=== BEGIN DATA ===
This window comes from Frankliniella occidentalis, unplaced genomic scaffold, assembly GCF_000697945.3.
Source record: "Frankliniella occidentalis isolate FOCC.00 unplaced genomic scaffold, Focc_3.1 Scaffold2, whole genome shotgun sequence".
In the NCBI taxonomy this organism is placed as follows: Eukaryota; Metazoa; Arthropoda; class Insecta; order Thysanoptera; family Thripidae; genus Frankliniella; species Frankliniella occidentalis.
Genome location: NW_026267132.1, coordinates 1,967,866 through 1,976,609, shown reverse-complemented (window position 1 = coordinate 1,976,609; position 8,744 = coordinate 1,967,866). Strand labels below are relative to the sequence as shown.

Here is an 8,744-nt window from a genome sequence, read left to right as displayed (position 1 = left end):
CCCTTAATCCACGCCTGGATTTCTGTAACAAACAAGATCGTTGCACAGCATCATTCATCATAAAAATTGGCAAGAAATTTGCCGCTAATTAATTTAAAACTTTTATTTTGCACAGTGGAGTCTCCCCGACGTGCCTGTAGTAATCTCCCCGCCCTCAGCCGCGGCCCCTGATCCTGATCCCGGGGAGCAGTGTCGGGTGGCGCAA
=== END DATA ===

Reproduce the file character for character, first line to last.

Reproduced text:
This window comes from Frankliniella occidentalis, unplaced genomic scaffold, assembly GCF_000697945.3.
Source record: "Frankliniella occidentalis isolate FOCC.00 unplaced genomic scaffold, Focc_3.1 Scaffold2, whole genome shotgun sequence".
In the NCBI taxonomy this organism is placed as follows: Eukaryota; Metazoa; Arthropoda; class Insecta; order Thysanoptera; family Thripidae; genus Frankliniella; species Frankliniella occidentalis.
Genome location: NW_026267132.1, coordinates 1,967,866 through 1,976,609, shown reverse-complemented (window position 1 = coordinate 1,976,609; position 8,744 = coordinate 1,967,866). Strand labels below are relative to the sequence as shown.

Here is an 8,744-nt window from a genome sequence, read left to right as displayed (position 1 = left end):
CCCTTAATCCACGCCTGGATTTCTGTAACAAACAAGATCGTTGCACAGCATCATTCATCATAAAAATTGGCAAGAAATTTGCCGCTAATTAATTTAAAACTTTTATTTTGCACAGTGGAGTCTCCCCGACGTGCCTGTAGTAATCTCCCCGCCCTCAGCCGCGGCCCCTGATCCTGATCCCGGGGAGCAGTGTCGGGTGGCGCAA